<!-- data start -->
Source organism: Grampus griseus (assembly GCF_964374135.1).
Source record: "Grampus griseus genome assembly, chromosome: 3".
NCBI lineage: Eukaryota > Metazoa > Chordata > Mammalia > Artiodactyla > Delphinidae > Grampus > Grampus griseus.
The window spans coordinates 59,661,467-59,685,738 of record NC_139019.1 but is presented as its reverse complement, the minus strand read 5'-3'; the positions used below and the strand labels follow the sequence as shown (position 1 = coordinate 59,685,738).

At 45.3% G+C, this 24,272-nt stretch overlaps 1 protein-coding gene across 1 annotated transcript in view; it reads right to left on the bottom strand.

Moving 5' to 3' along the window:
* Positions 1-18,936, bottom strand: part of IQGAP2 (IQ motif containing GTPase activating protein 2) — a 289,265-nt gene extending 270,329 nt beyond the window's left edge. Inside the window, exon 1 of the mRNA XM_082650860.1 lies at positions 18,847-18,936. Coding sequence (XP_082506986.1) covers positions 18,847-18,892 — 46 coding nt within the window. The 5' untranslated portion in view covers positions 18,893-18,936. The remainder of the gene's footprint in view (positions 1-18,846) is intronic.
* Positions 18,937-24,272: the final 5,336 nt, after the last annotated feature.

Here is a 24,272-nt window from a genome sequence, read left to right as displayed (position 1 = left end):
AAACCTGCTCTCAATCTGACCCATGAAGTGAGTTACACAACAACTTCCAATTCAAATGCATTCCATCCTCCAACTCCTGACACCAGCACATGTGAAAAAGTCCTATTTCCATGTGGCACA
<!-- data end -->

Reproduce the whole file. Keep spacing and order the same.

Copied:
Source organism: Grampus griseus (assembly GCF_964374135.1).
Source record: "Grampus griseus genome assembly, chromosome: 3".
NCBI lineage: Eukaryota > Metazoa > Chordata > Mammalia > Artiodactyla > Delphinidae > Grampus > Grampus griseus.
The window spans coordinates 59,661,467-59,685,738 of record NC_139019.1 but is presented as its reverse complement, the minus strand read 5'-3'; the positions used below and the strand labels follow the sequence as shown (position 1 = coordinate 59,685,738).

At 45.3% G+C, this 24,272-nt stretch overlaps 1 protein-coding gene across 1 annotated transcript in view; it reads right to left on the bottom strand.

Moving 5' to 3' along the window:
* Positions 1-18,936, bottom strand: part of IQGAP2 (IQ motif containing GTPase activating protein 2) — a 289,265-nt gene extending 270,329 nt beyond the window's left edge. Inside the window, exon 1 of the mRNA XM_082650860.1 lies at positions 18,847-18,936. Coding sequence (XP_082506986.1) covers positions 18,847-18,892 — 46 coding nt within the window. The 5' untranslated portion in view covers positions 18,893-18,936. The remainder of the gene's footprint in view (positions 1-18,846) is intronic.
* Positions 18,937-24,272: the final 5,336 nt, after the last annotated feature.

Here is a 24,272-nt window from a genome sequence, read left to right as displayed (position 1 = left end):
AAACCTGCTCTCAATCTGACCCATGAAGTGAGTTACACAACAACTTCCAATTCAAATGCATTCCATCCTCCAACTCCTGACACCAGCACATGTGAAAAAGTCCTATTTCCATGTGGCACA